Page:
Twitter has a way of getting overwhelming, especially when you follow a lot of industry professionals and businesses. Follow enough people and your Tweetstream will be filled with live-tweeted television and sports, book promotion, political movements from a multitude of countries and endless retweets.
If you’re like me, you follow people because you want to see them, they tweet something that is of value to you. But this doesn’t mean every tweet holds value and that you want to see everything they pass along. So how can you cut back on the extra stuff without cutting back on the content you want to see?
My first suggestion would be to use lists. The list feature allows you to pull tweets without following the tweeter. I like this option for agents and editors who share useful information, but aren’t likely to interact or follow me. Their tweets are on the list and available for me to look over at my leisure, but they aren’t adding to my already-full tweetstream.
One great way to manage those lists is to use an application, such as Tweetdeck, that displays those lists in columns. You can make lists for high-priority tweeters, like crit partners, editors and friends, and have tweetdeck display those as they appear, making them easier for you to see. Tweetdeck will also allow you to make columns for specific hashtags so you can follow conversations, events and subject matter.
Another thing that can glut your tweetstreeam is serial retweeting. I think most of us have run into this, someone who retweets every promotional, inspirational or political tweet that comes through, often all at once. While they tweet great stuff on their own, having ten tweets passed along in under a minute gets old really fast. So how to handle this serial retweeter without losing the interesting stuff you want?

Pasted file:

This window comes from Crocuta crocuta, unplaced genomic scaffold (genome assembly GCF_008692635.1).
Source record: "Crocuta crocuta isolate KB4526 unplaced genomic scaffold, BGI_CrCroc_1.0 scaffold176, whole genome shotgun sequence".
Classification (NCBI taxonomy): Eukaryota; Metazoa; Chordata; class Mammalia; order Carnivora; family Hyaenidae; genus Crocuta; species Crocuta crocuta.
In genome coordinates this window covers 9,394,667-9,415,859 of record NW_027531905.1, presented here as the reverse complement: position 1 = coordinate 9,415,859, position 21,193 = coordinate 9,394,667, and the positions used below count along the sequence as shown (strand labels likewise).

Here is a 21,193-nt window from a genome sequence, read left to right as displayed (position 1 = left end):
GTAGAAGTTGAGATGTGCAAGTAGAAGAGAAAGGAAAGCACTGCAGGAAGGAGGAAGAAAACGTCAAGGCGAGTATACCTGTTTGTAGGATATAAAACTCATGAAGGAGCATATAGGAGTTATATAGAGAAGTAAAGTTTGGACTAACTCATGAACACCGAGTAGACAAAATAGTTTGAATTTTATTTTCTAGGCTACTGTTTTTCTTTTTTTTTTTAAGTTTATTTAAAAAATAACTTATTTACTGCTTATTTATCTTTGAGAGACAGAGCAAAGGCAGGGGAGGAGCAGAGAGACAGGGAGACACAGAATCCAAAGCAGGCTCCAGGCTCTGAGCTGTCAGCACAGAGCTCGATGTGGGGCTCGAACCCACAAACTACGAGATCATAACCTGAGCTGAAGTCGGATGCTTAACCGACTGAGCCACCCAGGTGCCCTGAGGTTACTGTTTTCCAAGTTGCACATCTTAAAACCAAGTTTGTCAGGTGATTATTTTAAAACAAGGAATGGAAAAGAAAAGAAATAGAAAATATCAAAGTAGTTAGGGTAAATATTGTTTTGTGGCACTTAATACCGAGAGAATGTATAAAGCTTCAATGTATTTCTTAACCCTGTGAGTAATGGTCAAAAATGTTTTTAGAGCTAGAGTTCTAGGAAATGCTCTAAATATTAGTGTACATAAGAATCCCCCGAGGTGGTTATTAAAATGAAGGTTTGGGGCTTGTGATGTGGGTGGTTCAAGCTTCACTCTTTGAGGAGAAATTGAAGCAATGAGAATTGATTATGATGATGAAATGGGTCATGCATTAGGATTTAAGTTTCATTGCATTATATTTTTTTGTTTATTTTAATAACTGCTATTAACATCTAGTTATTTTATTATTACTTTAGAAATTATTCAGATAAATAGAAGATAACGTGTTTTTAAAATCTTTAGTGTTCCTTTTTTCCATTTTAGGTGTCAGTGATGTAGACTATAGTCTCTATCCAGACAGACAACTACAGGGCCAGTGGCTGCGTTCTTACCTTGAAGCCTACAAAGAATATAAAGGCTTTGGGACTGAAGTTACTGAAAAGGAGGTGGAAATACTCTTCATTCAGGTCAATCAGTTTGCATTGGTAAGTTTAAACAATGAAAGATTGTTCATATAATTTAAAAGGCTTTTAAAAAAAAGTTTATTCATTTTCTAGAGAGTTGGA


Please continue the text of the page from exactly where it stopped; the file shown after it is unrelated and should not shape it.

Luckily, Twitter has a scorched-earth option for this. You can turn off all retweets from specific users. Keep in mind, this will also prevent useful retweets from coming through, so use with care. On the Twitter website, click on the user and pull up their profile. Beside the “follow” button there will be a gear icon. click it and you will find an option for hiding retweets by that user. This isn’t the right option for every retweet, but it will put a stop to specific sources.
My most-used tweet filter is available through Tweetdeck… the mute option. While Twitter allows you to mute people, Tweetdeck lets you mute specific words, people and sources. I started with sources that cluttered my stream. I love me some Tumblr, but tweeted posts from blogs, Pinterest, Facebook and other sources can be distracting, and when you follow hundreds of people, they can add up fast. Muting those sources can remove then from the tweetstream and I can visit my favorite blogs when I have time, plus interesting blog posts can still hit my tweetstream when shared by a friend.
Muting specific words or phrases can get rid of tons of clutter as well. I don’t watch television, but many of my friends love tweeting shows, usually with hashtags. By blocking the show hashtags, I remove them from my stream. The same thing goes for political hotbuttons, event promotion, book promotion and more. If it’s showing up a lot and I don’t want to see it, I can mute it.
With these tools, I cut the Twitter clutter while holding on to the tweets I want to see.
What Twitter clutter do you want to get rid of?